Re: [DNSOP] Fwd: New Version Notification for draft-bellis-dnsop-edns-tags-00.txt

Wes Hardaker <> Mon, 04 March 2019 23:03 UTC

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From: Wes Hardaker <>
To: Ray Bellis <>
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Date: Mon, 04 Mar 2019 15:03:11 -0800
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Subject: Re: [DNSOP] Fwd: New Version Notification for draft-bellis-dnsop-edns-tags-00.txt
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Ray Bellis <> writes:

> This new draft describes a way for clients and servers to exchange a
> limited amount of information where the semantics of that information
> are completely unspecified, and therefore determined by bi-lateral
> agreement between the client and server operators.

Hmmm..  very interesting idea, but I'm having a hard time seeing how
this will be used in the real world in a scalable and interoperable

Let's take an example from the draft (which is a good/interesting one, btw):

   o  client-controlled selection of a DNS-based security filter

So, my client knows the upstream resolver has published two flags/bits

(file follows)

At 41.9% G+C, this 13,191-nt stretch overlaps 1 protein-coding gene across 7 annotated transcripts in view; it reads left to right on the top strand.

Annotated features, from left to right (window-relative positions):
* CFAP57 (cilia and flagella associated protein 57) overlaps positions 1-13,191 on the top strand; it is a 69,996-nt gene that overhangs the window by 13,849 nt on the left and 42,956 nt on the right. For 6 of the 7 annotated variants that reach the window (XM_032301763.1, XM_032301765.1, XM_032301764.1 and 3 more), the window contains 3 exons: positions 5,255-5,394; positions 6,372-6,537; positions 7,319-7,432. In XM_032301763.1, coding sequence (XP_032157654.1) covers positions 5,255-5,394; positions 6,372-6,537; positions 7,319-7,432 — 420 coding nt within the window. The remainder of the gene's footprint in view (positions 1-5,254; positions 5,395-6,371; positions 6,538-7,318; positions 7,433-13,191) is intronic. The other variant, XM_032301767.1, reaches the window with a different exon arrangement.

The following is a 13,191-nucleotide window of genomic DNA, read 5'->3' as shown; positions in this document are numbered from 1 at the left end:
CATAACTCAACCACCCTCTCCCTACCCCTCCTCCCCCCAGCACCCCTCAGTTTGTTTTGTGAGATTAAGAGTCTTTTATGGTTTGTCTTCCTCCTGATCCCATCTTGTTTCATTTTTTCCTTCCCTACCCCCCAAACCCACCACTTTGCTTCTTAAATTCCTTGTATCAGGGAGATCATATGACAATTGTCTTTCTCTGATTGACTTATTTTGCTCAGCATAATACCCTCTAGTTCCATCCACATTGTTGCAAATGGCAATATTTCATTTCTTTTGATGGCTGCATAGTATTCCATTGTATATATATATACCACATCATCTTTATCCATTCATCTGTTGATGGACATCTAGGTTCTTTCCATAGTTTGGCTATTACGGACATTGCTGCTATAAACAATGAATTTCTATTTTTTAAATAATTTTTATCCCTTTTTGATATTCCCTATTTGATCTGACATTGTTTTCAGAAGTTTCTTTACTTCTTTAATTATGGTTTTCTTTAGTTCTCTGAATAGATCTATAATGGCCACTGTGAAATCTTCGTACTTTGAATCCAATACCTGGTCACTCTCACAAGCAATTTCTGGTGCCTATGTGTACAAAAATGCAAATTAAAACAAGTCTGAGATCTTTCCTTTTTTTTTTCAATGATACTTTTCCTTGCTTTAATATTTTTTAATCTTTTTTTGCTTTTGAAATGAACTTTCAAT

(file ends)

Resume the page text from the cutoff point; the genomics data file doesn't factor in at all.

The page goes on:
for this:

  0x01 - don't filter out malware
  0x02 - please filter out ad servers

This is all well and good if the client knows what it's talking to.  How
does it know which resolvers support it?  This has to be custom config
in clients I assume?

So let's assume the (roaming) client has a pre-configured list of IP
addresses that know how to send or interpret particular tags.

What happens when the upstream software changes?  Or the upstream server
is taken over by a new company that deploys entirely new semantics?  How
is that change communicated to all the clients?  What if the new bits
mean something entirely different, potentially the exact opposite?  How
are conflicts like this handled?

There are cases for this type of behavior already, and they do work.  As
an example, BGP communities distribute routing policies in a fairly
similar way.  But BGP connections are small in number, contracts or MOUs
at the least are put in place to ensure communication can happen, etc.

The problem with a generic mechanism like this for DNS is that the
number of clients per server are potentially gigantic.  And there is
often not a documented relationship or even a known contact mechanism to
signal changes taking place.  This all makes communication of agreed
upon semantics of bits not exactly impossible, but likely between
difficult to extremely difficult.  And misconfiguration could be
potentially be dangerous, depending on the meaning of the bits.  Imagine
if the new bit for some flipped software suddenly switched to "I trust
MD5, go ahead and believe MD5 DS records".

But maybe, and hopefully, I'm just misunderstanding how this will be
used safely in deployments.

Wes Hardaker